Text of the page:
France, Belgium reach deal on Dexia bank
France, Belgium and Luxembourg announced Sunday that they had reached a deal to dismantle troubled bank Dexia, the first victim of the eurozone debt crisis.
"The proposed solution, which is the result of intensive consultations between all involved parties, will be submitted to the Dexia board, whose responsibility it is to approve the plan," a joint statement said without elaborating.
French and Belgian prime ministers, Francois Fillon and Yves Leterme, held a lunch-time meeting to finalise the deal to dismantle the bank, which also had to be rescued in 2008 at the start of the global financial crisis.
France and Belgium, Dexia shareholders after the 2008 bailout, needed to agree on the sale price of Dexia shares, including in its Belgian retail banking arm Dexia Bank Belgium that Brussels wants to buy, media reported.
They also needed to agree on the guarantees backing up a so-called "bad bank" that will remain after Dexia's dismantling to hold high-risk assets.
The board of directors will meet at 3:00 pm (1300 GMT), said a spokesman for the bank.
The bank's woes were to figure highly during a summit by the leaders of France and Germany, the eurozone's top economies, in Berlin where Chancellor Angela Merkel and President Nicolas Sarkozy will try to find common ground on a plan to recapitalise banks amid rampant fears of a credit crunch.
France and Belgium, who were forced last week to step in and rescue Dexia, are in disagreement over the price for Dexia Bank Belgium, which the Belgian state now wants to buy, according to media reports.
Belgium is seeking to pay the lowest possible price, a problem for French shareholders who want a lucrative deal and favour a transfer to another bank, said the Belgian economic daily l'Echo.
It estimated the price for the bank between three billion and 7.5 billion euros ($4 billion to $10 billion).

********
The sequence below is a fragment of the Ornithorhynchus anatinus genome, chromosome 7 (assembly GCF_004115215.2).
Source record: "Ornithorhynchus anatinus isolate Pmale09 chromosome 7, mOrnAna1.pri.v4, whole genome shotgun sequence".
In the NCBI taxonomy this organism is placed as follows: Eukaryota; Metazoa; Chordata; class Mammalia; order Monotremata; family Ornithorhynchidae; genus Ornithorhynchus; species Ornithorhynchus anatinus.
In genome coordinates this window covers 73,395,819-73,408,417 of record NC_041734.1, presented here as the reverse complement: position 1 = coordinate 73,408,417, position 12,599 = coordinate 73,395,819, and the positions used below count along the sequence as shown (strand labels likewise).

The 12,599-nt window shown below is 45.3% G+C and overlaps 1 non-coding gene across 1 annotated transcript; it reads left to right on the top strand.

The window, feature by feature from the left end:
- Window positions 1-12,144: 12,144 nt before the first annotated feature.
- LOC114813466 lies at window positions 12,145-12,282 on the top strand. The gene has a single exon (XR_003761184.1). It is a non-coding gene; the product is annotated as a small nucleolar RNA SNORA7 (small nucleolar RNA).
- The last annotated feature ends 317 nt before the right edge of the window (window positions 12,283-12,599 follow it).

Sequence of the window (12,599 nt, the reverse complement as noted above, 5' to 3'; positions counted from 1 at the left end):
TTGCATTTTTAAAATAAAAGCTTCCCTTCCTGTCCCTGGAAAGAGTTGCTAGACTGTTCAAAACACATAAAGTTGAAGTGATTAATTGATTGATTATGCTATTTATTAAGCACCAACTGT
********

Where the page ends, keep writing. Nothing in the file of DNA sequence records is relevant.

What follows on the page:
Belgian Finance Minister Didier Reynders said in a television interview on Sunday that Brussels was not excluding completely buying up the subsidiary.
"The state is going to substantially raise its stake," he said. "If we were at 100 percent, which I do not exclude, it is not our intention to stay forever. (But) That doesn't mean that we will stay for three or six months."
"I don't exclude that in three or five years, maybe more, we will still be present" in the bank, he said.
Several banks, including Deutsche Bank, Rabobank, Credit Mutuel and BBVA, have shown interest in Dexia Bank Belgium, said the Belgian press.
France and Belgium also need to agree on what share each government will cover in guarantees for the bad bank's portfolio.
France favours a division of 60/40 or even 65/35 with Belgium taking the bigger bite, said l'Echo. Paris fears that taking a bigger share may see it lose the top AAA credit rating that allows it to borrow cheaply on the international financial markets.
Credit ratings agency Moody's warned Friday that Belgium could be downgraded over its support for Dexia.
Dexia had relied heavily on money market funding for its operations, but such financing has become scarcer and more expensive for eurozone banks due to concerns over their sovereign debt exposure.
Also present at the meeting between the prime ministers on Sunday was a Luxembourg delegation to discuss the negotiations to sell Dexia's Luxembourg operations, Dexia BIL. Those talks are reportedly at an advanced stage with an unnamed international investor.
Meanwhile Russia's largest bank Sberbank is looking to acquire Dexia's Turkish subsidiary DenizBank, according to media reports.
© 2011 AFP